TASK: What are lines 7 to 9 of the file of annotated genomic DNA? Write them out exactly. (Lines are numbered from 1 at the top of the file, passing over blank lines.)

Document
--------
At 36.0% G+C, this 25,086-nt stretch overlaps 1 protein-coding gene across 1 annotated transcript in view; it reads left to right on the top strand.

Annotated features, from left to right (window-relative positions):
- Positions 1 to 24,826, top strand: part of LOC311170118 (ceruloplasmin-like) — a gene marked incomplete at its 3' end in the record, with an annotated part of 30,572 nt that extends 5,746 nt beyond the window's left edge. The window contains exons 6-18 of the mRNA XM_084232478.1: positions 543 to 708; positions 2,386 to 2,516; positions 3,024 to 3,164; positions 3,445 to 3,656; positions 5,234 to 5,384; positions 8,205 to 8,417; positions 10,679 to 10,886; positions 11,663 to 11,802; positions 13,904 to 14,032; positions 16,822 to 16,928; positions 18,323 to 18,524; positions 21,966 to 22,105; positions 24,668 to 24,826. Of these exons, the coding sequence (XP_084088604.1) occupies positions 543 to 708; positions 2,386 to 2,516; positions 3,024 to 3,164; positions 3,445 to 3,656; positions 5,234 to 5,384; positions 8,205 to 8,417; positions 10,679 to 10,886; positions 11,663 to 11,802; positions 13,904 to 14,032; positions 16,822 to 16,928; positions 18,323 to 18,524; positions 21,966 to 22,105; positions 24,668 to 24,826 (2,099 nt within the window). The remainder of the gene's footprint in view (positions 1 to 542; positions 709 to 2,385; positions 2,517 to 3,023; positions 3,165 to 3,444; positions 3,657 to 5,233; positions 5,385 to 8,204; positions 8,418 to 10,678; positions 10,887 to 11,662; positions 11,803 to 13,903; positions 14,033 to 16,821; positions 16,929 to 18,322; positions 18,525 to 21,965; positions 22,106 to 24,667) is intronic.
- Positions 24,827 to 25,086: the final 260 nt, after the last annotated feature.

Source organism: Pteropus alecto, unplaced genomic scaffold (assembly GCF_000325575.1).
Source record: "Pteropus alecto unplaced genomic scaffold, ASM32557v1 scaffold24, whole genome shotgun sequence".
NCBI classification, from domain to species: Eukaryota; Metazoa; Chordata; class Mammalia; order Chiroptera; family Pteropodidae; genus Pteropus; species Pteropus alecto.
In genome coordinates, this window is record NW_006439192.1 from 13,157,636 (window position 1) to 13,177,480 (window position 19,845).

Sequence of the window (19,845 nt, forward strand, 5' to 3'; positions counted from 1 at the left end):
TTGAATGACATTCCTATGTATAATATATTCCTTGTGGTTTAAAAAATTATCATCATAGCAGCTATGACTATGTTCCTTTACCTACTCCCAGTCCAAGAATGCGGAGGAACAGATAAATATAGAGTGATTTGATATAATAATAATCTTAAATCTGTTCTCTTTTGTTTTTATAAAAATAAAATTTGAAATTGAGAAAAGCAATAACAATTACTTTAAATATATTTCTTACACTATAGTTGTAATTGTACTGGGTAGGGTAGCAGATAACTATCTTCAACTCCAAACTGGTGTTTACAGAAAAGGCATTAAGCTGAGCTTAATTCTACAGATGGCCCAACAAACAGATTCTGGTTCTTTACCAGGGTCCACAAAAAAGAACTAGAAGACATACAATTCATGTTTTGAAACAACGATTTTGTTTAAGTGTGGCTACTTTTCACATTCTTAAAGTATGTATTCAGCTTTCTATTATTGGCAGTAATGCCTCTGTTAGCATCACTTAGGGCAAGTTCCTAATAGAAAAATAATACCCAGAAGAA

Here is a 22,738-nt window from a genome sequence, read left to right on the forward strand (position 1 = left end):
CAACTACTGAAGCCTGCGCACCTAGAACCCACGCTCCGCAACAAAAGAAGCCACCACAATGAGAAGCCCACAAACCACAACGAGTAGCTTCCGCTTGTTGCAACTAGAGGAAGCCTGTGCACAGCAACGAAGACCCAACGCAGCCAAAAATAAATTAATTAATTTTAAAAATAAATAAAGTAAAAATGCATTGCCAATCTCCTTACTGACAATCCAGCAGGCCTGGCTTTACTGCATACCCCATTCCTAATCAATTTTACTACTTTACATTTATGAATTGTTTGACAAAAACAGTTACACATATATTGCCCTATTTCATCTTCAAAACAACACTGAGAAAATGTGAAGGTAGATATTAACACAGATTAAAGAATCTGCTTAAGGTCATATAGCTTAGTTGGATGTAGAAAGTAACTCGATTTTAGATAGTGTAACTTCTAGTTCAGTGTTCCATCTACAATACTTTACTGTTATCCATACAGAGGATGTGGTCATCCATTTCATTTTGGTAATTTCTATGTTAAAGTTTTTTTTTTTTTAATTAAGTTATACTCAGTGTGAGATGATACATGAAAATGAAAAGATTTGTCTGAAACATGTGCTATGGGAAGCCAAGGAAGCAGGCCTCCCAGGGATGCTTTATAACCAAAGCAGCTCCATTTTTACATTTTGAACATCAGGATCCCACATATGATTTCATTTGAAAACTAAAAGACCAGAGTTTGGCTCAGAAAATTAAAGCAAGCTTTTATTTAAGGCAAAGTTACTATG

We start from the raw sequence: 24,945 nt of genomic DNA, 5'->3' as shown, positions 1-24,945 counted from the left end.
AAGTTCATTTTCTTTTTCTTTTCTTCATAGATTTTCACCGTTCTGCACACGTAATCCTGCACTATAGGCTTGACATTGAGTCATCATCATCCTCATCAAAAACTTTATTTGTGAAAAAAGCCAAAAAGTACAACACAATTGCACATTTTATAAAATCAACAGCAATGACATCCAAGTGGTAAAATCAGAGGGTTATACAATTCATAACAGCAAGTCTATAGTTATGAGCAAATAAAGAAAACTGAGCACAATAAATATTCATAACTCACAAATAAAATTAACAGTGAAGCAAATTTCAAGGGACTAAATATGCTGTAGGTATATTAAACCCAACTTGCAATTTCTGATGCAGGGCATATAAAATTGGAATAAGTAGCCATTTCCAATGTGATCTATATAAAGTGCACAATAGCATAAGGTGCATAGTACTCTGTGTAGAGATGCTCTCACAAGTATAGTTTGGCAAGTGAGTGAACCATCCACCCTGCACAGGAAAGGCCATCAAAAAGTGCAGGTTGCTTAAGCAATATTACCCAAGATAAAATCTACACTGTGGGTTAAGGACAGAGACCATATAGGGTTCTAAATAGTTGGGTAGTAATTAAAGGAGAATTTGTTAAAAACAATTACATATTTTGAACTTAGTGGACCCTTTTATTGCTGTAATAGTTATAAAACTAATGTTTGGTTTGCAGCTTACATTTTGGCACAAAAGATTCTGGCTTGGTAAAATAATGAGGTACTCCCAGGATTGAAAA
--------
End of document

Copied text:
NCBI classification, from domain to species: Eukaryota; Metazoa; Chordata; class Mammalia; order Chiroptera; family Pteropodidae; genus Pteropus; species Pteropus alecto.
In genome coordinates, this window is record NW_006439192.1 from 13,157,636 (window position 1) to 13,177,480 (window position 19,845).

Sequence of the window (19,845 nt, forward strand, 5' to 3'; positions counted from 1 at the left end):